“Mom, this is Lucy. Lucy, this is my mom.”
Lucy jumped down, came up to Mrs. O’Connor, sat before her and raised one paw. Mrs. O’Connor, surprised but charmed, reached down and took it, held it for a moment, and then turned and grabbed Kerry, hugging him to her as though she never wanted to let go.
They were back in the kitchen, both feeling much better. Lucky was sitting on the floor next to Kerry with her paw up on his leg.
“I’m so sorry. I should have trusted you.” Kerry’s mom was embarrassed and proud at the same time. “Part of my problem was, I was so sure I knew who you were, and having a girl in the house for sex just didn’t make any sense, didn’t jibe with the boy I knew. So I was confused, and it made me doubt both you and myself.”
“I probably should have trusted you, too, Mom. When we were fighting, well, that’s when I made the decision to keep Lucky a secret. But in the past few months, I’ve learned a lot. And one thing I’ve learned is you love me. I should have trusted that love and known you wouldn’t force me to abandon an animal I’ve learned to love.”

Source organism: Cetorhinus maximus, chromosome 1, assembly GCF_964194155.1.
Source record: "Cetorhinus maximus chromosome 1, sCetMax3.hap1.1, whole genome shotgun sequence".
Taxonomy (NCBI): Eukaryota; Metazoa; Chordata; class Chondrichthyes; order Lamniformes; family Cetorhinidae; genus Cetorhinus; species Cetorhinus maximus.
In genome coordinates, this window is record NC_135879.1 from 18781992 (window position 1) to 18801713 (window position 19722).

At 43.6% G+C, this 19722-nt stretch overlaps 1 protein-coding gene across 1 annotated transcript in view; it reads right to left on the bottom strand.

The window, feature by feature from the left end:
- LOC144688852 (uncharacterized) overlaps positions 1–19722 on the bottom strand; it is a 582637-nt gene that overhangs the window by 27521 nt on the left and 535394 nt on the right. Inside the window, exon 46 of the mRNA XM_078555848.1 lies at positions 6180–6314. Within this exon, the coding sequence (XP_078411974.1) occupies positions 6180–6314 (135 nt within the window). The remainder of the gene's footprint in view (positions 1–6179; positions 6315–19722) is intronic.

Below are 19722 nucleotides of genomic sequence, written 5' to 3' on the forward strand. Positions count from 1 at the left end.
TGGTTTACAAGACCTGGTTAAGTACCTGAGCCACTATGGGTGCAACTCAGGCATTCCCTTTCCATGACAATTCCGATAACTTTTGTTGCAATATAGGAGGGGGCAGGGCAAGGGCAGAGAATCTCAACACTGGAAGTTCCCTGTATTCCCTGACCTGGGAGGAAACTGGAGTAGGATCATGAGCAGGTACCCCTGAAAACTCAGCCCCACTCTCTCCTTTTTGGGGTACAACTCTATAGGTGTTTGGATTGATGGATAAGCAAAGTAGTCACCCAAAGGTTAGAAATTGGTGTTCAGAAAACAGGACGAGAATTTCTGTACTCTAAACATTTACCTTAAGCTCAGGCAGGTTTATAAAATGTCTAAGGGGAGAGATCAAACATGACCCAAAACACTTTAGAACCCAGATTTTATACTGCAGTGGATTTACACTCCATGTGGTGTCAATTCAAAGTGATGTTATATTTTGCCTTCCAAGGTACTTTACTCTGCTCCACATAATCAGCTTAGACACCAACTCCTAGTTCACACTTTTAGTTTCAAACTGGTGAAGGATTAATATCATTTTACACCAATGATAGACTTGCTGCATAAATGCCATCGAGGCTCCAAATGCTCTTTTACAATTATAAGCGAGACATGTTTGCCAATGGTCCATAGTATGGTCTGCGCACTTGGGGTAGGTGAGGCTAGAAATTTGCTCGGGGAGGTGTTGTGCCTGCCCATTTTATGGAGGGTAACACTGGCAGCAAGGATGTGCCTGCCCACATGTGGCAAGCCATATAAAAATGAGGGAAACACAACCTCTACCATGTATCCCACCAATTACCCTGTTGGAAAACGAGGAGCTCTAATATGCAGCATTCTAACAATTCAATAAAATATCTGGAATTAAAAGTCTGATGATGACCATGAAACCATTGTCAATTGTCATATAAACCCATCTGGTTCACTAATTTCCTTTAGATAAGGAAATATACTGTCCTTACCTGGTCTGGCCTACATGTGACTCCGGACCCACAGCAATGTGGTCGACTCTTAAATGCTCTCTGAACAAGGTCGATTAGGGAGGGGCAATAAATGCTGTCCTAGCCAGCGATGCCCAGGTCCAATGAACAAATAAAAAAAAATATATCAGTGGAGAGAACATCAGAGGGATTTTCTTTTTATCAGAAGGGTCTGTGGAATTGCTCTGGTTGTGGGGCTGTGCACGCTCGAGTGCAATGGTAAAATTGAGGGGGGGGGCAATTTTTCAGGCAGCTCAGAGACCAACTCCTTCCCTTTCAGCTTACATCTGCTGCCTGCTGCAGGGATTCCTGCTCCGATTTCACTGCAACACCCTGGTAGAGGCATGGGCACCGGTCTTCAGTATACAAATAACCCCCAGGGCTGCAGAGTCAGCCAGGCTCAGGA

Mrs. O’Connor reached over and rubbed Lucky’s head. “She’s a beautiful animal. And I think it was trying to keep her a secret that made you change, and your changing resulted in my changing as well. We were both grieving your dad’s death and didn’t know how to get out of where we were. Lucky gave you a new focus, and that’s all you really needed.”
Kerry smiled. “I’m so glad I don’t need to hide her any longer. But she did accomplish a lot. Because of her I made a new friend, the best friend I’ve ever had. And I learned Maryann isn’t as bad as I thought, either.”